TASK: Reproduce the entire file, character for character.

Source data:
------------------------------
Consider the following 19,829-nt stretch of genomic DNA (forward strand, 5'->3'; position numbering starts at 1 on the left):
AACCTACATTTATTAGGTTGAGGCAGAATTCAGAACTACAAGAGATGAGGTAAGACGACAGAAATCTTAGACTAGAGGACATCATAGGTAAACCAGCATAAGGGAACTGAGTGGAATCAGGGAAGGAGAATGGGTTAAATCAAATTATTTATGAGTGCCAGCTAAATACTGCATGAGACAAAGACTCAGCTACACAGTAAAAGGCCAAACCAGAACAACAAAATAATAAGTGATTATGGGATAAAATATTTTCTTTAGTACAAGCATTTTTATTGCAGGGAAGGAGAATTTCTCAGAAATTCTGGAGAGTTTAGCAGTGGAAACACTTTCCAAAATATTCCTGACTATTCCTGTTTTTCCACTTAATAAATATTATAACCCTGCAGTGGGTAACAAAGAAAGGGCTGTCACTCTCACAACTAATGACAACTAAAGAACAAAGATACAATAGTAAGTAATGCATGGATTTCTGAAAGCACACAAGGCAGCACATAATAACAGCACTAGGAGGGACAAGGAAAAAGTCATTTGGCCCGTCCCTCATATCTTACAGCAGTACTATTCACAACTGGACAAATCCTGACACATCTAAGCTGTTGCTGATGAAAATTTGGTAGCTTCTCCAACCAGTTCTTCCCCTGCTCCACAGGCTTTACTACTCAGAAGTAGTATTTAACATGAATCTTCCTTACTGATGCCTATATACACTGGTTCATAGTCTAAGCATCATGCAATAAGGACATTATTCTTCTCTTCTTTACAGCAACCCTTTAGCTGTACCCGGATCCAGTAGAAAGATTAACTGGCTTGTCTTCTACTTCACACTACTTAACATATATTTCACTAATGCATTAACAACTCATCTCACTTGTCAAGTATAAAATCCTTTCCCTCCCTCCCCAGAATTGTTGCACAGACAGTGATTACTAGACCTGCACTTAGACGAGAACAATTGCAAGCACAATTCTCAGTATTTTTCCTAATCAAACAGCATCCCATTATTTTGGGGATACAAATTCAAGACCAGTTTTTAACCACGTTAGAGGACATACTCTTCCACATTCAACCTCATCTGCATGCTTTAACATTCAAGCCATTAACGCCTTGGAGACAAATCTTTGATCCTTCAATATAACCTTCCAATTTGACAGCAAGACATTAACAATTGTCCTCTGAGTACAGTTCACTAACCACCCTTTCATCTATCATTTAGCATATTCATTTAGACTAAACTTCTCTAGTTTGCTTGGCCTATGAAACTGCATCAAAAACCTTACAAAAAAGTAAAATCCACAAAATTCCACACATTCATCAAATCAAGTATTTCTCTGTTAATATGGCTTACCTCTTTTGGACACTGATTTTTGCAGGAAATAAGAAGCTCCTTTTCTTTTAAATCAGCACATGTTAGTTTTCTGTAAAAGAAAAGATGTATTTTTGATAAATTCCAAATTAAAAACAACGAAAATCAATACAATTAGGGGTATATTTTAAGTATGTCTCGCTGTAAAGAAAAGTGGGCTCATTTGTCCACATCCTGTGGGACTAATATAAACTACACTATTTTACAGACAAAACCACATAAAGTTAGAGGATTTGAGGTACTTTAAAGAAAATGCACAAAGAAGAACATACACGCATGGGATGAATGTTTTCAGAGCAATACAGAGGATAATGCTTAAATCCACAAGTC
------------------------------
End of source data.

Consider the following 19,829-nt stretch of genomic DNA (forward strand, 5'->3'; position numbering starts at 1 on the left):
AACCTACATTTATTAGGTTGAGGCAGAATTCAGAACTACAAGAGATGAGGTAAGACGACAGAAATCTTAGACTAGAGGACATCATAGGTAAACCAGCATAAGGGAACTGAGTGGAATCAGGGAAGGAGAATGGGTTAAATCAAATTATTTATGAGTGCCAGCTAAATACTGCATGAGACAAAGACTCAGCTACACAGTAAAAGGCCAAACCAGAACAACAAAATAATAAGTGATTATGGGATAAAATATTTTCTTTAGTACAAGCATTTTTATTGCAGGGAAGGAGAATTTCTCAGAAATTCTGGAGAGTTTAGCAGTGGAAACACTTTCCAAAATATTCCTGACTATTCCTGTTTTTCCACTTAATAAATATTATAACCCTGCAGTGGGTAACAAAGAAAGGGCTGTCACTCTCACAACTAATGACAACTAAAGAACAAAGATACAATAGTAAGTAATGCATGGATTTCTGAAAGCACACAAGGCAGCACATAATAACAGCACTAGGAGGGACAAGGAAAAAGTCATTTGGCCCGTCCCTCATATCTTACAGCAGTACTATTCACAACTGGACAAATCCTGACACATCTAAGCTGTTGCTGATGAAAATTTGGTAGCTTCTCCAACCAGTTCTTCCCCTGCTCCACAGGCTTTACTACTCAGAAGTAGTATTTAACATGAATCTTCCTTACTGATGCCTATATACACTGGTTCATAGTCTAAGCATCATGCAATAAGGACATTATTCTTCTCTTCTTTACAGCAACCCTTTAGCTGTACCCGGATCCAGTAGAAAGATTAACTGGCTTGTCTTCTACTTCACACTACTTAACATATATTTCACTAATGCATTAACAACTCATCTCACTTGTCAAGTATAAAATCCTTTCCCTCCCTCCCCAGAATTGTTGCACAGACAGTGATTACTAGACCTGCACTTAGACGAGAACAATTGCAAGCACAATTCTCAGTATTTTTCCTAATCAAACAGCATCCCATTATTTTGGGGATACAAATTCAAGACCAGTTTTTAACCACGTTAGAGGACATACTCTTCCACATTCAACCTCATCTGCATGCTTTAACATTCAAGCCATTAACGCCTTGGAGACAAATCTTTGATCCTTCAATATAACCTTCCAATTTGACAGCAAGACATTAACAATTGTCCTCTGAGTACAGTTCACTAACCACCCTTTCATCTATCATTTAGCATATTCATTTAGACTAAACTTCTCTAGTTTGCTTGGCCTATGAAACTGCATCAAAAACCTTACAAAAAAGTAAAATCCACAAAATTCCACACATTCATCAAATCAAGTATTTCTCTGTTAATATGGCTTACCTCTTTTGGACACTGATTTTTGCAGGAAATAAGAAGCTCCTTTTCTTTTAAATCAGCACATGTTAGTTTTCTGTAAAAGAAAAGATGTATTTTTGATAAATTCCAAATTAAAAACAACGAAAATCAATACAATTAGGGGTATATTTTAAGTATGTCTCGCTGTAAAGAAAAGTGGGCTCATTTGTCCACATCCTGTGGGACTAATATAAACTACACTATTTTACAGACAAAACCACATAAAGTTAGAGGATTTGAGGTACTTTAAAGAAAATGCACAAAGAAGAACATACACGCATGGGATGAATGTTTTCAGAGCAATACAGAGGATAATGCTTAAATCCACAAGTC